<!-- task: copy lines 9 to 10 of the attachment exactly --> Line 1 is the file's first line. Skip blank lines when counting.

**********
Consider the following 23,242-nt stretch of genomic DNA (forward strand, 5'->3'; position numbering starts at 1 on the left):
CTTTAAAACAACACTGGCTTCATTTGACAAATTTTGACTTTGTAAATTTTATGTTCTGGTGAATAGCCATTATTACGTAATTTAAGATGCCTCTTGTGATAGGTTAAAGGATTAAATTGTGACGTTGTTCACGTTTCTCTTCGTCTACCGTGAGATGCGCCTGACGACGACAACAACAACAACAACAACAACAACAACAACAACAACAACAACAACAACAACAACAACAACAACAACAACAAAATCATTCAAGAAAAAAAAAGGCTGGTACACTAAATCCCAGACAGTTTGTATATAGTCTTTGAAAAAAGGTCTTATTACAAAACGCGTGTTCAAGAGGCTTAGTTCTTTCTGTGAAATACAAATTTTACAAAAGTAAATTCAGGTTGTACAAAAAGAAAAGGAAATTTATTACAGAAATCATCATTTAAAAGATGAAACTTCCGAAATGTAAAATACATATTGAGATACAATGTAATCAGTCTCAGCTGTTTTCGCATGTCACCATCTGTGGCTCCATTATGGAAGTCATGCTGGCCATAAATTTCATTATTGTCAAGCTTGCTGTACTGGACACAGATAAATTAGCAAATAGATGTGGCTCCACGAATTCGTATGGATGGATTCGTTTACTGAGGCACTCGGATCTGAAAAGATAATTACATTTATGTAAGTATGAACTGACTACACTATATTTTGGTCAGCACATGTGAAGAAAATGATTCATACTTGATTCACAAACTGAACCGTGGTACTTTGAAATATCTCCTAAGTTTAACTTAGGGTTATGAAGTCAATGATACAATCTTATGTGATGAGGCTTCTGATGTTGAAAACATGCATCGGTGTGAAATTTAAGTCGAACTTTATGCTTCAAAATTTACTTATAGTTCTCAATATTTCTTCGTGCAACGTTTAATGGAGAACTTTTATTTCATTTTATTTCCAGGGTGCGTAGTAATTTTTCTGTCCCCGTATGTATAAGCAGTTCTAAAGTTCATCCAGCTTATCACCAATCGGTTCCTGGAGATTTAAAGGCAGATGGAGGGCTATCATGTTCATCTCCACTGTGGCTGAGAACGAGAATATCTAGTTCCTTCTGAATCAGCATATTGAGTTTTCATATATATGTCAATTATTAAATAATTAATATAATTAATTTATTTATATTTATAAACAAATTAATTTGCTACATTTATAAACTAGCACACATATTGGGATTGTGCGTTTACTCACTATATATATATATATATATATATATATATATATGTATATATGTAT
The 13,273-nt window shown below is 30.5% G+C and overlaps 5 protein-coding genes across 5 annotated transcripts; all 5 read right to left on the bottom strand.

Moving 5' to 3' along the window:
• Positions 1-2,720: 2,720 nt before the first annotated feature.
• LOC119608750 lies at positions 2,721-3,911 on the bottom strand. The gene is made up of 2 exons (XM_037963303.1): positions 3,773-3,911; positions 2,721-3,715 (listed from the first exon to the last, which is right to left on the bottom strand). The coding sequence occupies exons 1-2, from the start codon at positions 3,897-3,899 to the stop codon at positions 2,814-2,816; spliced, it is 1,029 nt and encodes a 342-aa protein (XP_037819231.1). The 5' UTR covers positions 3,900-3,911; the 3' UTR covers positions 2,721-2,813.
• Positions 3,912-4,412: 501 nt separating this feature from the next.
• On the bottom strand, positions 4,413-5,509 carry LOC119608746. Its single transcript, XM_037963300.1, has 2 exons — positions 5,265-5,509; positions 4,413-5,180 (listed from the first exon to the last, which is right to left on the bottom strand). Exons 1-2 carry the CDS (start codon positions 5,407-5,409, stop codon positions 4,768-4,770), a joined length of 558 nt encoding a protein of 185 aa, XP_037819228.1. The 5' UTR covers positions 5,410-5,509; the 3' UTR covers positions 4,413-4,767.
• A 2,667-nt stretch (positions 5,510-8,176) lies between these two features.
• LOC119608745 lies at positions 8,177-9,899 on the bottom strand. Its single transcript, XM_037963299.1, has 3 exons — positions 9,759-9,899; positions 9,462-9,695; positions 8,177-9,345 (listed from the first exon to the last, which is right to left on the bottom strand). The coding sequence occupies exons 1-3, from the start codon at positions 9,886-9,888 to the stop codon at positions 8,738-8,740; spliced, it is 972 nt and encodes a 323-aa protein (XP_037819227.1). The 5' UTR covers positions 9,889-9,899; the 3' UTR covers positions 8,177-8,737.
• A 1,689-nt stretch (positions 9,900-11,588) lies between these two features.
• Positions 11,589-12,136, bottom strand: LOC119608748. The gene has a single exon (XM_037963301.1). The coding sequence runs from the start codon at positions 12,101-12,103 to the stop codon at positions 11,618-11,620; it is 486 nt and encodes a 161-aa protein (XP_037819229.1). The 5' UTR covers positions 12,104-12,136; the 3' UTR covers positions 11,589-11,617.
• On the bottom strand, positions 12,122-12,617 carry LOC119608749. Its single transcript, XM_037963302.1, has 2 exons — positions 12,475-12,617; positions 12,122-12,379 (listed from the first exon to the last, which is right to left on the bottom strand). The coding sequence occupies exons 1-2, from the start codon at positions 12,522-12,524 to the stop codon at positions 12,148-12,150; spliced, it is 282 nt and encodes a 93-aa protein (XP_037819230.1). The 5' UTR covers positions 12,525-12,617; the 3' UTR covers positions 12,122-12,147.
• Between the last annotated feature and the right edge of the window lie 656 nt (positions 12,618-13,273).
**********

• A 2,667-nt stretch (positions 5,510-8,176) lies between these two features.
• LOC119608745 lies at positions 8,177-9,899 on the bottom strand. Its single transcript, XM_037963299.1, has 3 exons — positions 9,759-9,899; positions 9,462-9,695; positions 8,177-9,345 (listed from the first exon to the last, which is right to left on the bottom strand). The coding sequence occupies exons 1-3, from the start codon at positions 9,886-9,888 to the stop codon at positions 8,738-8,740; spliced, it is 972 nt and encodes a 323-aa protein (XP_037819227.1). The 5' UTR covers positions 9,889-9,899; the 3' UTR covers positions 8,177-8,737.